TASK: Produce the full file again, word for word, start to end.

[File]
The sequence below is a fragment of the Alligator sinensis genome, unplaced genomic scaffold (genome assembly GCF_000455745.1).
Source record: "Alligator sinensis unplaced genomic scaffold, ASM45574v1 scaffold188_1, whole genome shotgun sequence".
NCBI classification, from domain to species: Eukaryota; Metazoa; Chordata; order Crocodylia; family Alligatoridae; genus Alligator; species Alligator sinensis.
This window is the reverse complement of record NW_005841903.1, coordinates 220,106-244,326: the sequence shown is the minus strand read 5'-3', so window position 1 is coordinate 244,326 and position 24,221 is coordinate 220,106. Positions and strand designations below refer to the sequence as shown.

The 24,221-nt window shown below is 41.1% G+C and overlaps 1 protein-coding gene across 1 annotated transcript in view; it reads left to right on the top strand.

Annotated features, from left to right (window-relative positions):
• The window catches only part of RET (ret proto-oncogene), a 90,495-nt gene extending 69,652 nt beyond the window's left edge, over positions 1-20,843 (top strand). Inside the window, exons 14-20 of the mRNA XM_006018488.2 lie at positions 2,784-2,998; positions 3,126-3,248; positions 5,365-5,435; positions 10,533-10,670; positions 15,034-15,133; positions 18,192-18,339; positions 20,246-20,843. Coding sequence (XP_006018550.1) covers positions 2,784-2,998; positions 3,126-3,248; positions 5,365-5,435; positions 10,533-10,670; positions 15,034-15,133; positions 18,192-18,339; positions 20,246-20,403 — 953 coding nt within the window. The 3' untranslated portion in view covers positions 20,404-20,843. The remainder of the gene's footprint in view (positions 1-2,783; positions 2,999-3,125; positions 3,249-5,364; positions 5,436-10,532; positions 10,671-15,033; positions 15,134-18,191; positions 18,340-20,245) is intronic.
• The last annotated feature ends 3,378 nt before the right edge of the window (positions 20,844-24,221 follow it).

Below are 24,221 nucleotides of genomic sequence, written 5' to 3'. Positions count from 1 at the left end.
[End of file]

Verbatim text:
The sequence below is a fragment of the Alligator sinensis genome, unplaced genomic scaffold (genome assembly GCF_000455745.1).
Source record: "Alligator sinensis unplaced genomic scaffold, ASM45574v1 scaffold188_1, whole genome shotgun sequence".
NCBI classification, from domain to species: Eukaryota; Metazoa; Chordata; order Crocodylia; family Alligatoridae; genus Alligator; species Alligator sinensis.
This window is the reverse complement of record NW_005841903.1, coordinates 220,106-244,326: the sequence shown is the minus strand read 5'-3', so window position 1 is coordinate 244,326 and position 24,221 is coordinate 220,106. Positions and strand designations below refer to the sequence as shown.

The 24,221-nt window shown below is 41.1% G+C and overlaps 1 protein-coding gene across 1 annotated transcript in view; it reads left to right on the top strand.

Annotated features, from left to right (window-relative positions):
• The window catches only part of RET (ret proto-oncogene), a 90,495-nt gene extending 69,652 nt beyond the window's left edge, over positions 1-20,843 (top strand). Inside the window, exons 14-20 of the mRNA XM_006018488.2 lie at positions 2,784-2,998; positions 3,126-3,248; positions 5,365-5,435; positions 10,533-10,670; positions 15,034-15,133; positions 18,192-18,339; positions 20,246-20,843. Coding sequence (XP_006018550.1) covers positions 2,784-2,998; positions 3,126-3,248; positions 5,365-5,435; positions 10,533-10,670; positions 15,034-15,133; positions 18,192-18,339; positions 20,246-20,403 — 953 coding nt within the window. The 3' untranslated portion in view covers positions 20,404-20,843. The remainder of the gene's footprint in view (positions 1-2,783; positions 2,999-3,125; positions 3,249-5,364; positions 5,436-10,532; positions 10,671-15,033; positions 15,134-18,191; positions 18,340-20,245) is intronic.
• The last annotated feature ends 3,378 nt before the right edge of the window (positions 20,844-24,221 follow it).

Below are 24,221 nucleotides of genomic sequence, written 5' to 3'. Positions count from 1 at the left end.